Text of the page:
Lord Greystoke and his wife, the Lady Alice, are marooned on the West African coast, where they manage to survive long enough to have a son. Within a day of the boy’s first birthday, both his parents are dead and the infant has been taken by a female ape to replace her own lost baby.
Named Tarzan (‘White Skin’), the boy grows up amongst the apes, learning their way of life and behaving as they do. However, when he chances upon the cabin formerly inhabited by his parents, he discovers books and pictures that suggest his ancestry is not what he has grown up to believe. Through the books, he teaches himself to read and gradually learns a little about the world of men.
His world is turned upside down when another group of humans is marooned on the same stretch of coast. Through meeting Jane Porter, Tarzan discovers what it is to love; and his attempts to help the newcomers survive result in his being taught to speak French by one of them.
By this time, Jane and the others have departed, and so Tarzan sets out on a dual mission: to discover his true identity and to reclaim the woman he loves. To find out whether he succeeds in both these aims, you will have to keep reading right up to the very last sentence of the novel.
Where did I get hold of the book?
The university library didn’t stock it, and the public library catalogue was down when I tried to access it. As I’d left it a little bit late, I didn’t really want to spend time going to the library only to find it wasn’t there, so I was very pleased to find a ebook version available on Kindle for only 59p.
- Find the book in a library near you.
- Support local independent bookshops by buying the book from Hive (UK).
What did I learn from it?
I learned that the attitudes of less enlightened times can affect my enjoyment of what is otherwise a rollicking adventure story. As much as I tried to tell myself that Burroughs was merely a writer of his age (and, for all I know, more forward thinking than his peers), his perspectives on racial issues and gender roles still grated.
I wouldn’t say I didn’t enjoy the novel: it is possible to appreciate the romance, be carried away by the swashbuckling and the derring do, and gasp in awe at Tarzan’s physical prowess, without slamming the book shut in disgust. But I could never quite lose myself in it, as Jane’s subservience and the portrayal of the African natives as savages kept leaving an unpleasant taste in my mouth.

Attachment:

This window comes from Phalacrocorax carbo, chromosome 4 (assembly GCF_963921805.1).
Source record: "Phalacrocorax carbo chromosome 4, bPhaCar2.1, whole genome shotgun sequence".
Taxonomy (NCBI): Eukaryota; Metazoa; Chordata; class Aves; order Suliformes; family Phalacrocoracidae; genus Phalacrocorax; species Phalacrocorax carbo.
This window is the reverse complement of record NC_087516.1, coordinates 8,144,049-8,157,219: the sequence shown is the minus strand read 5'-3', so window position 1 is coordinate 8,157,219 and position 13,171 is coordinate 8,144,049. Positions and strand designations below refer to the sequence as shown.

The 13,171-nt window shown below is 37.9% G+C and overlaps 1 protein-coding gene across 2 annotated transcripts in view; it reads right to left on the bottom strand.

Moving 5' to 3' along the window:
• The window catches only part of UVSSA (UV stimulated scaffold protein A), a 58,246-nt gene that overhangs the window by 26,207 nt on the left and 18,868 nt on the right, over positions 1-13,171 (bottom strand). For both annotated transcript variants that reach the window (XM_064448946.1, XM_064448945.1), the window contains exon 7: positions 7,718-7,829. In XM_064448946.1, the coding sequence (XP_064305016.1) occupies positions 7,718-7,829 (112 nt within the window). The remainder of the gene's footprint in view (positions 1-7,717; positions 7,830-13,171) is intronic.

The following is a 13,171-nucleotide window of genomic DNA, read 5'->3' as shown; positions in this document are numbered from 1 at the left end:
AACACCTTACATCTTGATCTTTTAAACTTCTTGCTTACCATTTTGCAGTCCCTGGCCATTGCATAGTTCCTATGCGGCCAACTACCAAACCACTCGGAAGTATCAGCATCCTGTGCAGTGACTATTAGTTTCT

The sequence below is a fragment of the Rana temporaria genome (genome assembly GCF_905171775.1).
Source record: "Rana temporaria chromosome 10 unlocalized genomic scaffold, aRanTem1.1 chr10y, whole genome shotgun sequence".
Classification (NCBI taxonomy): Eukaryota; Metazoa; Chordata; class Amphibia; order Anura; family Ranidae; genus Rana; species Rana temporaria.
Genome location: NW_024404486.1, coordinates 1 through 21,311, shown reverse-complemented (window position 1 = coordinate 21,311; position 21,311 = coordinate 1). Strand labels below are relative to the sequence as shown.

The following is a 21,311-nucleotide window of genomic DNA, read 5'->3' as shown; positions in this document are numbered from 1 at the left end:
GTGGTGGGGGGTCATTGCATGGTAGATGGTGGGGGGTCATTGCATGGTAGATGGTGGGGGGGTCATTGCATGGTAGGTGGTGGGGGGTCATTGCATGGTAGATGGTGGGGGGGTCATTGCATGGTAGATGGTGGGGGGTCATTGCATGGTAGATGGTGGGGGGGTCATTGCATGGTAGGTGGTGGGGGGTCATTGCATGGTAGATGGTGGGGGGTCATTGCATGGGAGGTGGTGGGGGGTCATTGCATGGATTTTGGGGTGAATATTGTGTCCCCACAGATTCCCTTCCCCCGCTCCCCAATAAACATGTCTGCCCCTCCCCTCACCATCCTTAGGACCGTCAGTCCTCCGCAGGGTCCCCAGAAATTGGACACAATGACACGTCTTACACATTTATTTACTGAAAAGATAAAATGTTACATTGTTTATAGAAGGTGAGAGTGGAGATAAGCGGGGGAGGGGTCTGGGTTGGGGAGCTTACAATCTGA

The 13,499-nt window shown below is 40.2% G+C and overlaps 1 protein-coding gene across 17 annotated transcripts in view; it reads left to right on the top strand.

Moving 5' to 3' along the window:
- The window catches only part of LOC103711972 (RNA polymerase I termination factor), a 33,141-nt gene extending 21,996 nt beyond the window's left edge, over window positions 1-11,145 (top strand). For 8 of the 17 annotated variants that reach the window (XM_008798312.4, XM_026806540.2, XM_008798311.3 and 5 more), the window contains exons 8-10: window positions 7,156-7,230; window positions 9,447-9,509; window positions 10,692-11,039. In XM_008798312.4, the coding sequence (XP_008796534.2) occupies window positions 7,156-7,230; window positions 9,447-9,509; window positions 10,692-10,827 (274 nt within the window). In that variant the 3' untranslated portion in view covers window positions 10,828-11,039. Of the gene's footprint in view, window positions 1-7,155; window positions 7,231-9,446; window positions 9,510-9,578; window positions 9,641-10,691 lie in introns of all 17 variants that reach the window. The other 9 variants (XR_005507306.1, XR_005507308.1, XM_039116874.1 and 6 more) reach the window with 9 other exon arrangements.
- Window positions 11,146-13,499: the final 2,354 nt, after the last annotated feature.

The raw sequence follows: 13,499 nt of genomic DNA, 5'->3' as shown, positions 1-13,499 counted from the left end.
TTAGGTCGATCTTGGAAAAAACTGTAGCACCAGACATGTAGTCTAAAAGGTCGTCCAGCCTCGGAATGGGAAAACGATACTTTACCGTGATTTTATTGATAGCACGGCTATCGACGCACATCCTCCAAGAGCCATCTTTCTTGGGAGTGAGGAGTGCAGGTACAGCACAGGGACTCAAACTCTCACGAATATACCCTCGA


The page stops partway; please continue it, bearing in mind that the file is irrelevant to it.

On a more positive note, I learned a little about the art of tracking beasts in the jungle (Burroughs gives quite a detailed description of the techniques Tarzan uses); and I learned that the science of fingerprinting was already being used by the police at this time.
How did it make me see the world differently?
The story brought up the whole issue of nature versus nurture: what aspects of Tarzan’s behaviour are intrinsic, and what has he merely been taught? Of course, this touches upon the abovementioned problem of Tarzan’s supposed racial superiority: he is portrayed as having a natural inclination towards honourable behaviour, and we are told that this is because of his high-born ancestry.
But even if we don’t subscribe to this view, the balance between nature and nurture is still fiercely debated to this day. How can any of us really tell which aspects of our personality are determined by genetic inheritance, and which by habit and environment? It is impossible to recollect the time before our behaviours became ingrained, and so we can never really know the true origin of our inclinations.
In the end, we all have the ability to make a choice about how we interact with the world. Even if certain traits are naturally present in us, we are not obliged to express them; and, even if our upbringing does not involve swinging from branch to branch through tropical forests, we can still make decisions on which elements of our life we wish to keep hold of and which we need to let go.
What changes will I make to my life as a result of it?
Oddly, when I finished this book, I was rather stuck for ways I could use it to move forward. My reading this time had come at the end of a very busy couple of weeks, and I felt totally out of sync with my own life: I’d lost all sense of where I wanted to go and what I wanted to do.
So it felt quite ironic to realise that what I’d lost was my own intuition: the sense of knowing instinctively what was right for me. And I realised that one lesson I could learn from Tarzan was to get back in touch with it! Despite the above point about choosing how we behave in civilised company, we still need to know what drives us underneath, so that we may tell what we can afford to sacrifice for the sake of social niceties and what we can never afford to abandon if we wish to remain true to ourselves.
The other thing I found myself hankering for was the ability to swing through the trees to freedom! And I realised that, even if I had the technical ability, I am seriously lacking in fitness. So I’ve decided to start looking out for some sporting activities I can do to increase my strength and stamina.
I’m not a gym bunny or an aerobics fiend: if I’m going to get active, it needs to be something in the open air, that feels like fun rather than hard work. And I remember I’ve always fancied trying something like rock climbing or hang gliding. They may not quite replicate the experience of jungle life, but it’ll sure beat sweating on a treadmill day in day out!
Over to you…
Has this post inspired you to read the book for yourself?
If you’ve read it, do you agree with what I’ve said? Did you have insights that I’ve not mentioned?
Please share in the comments below!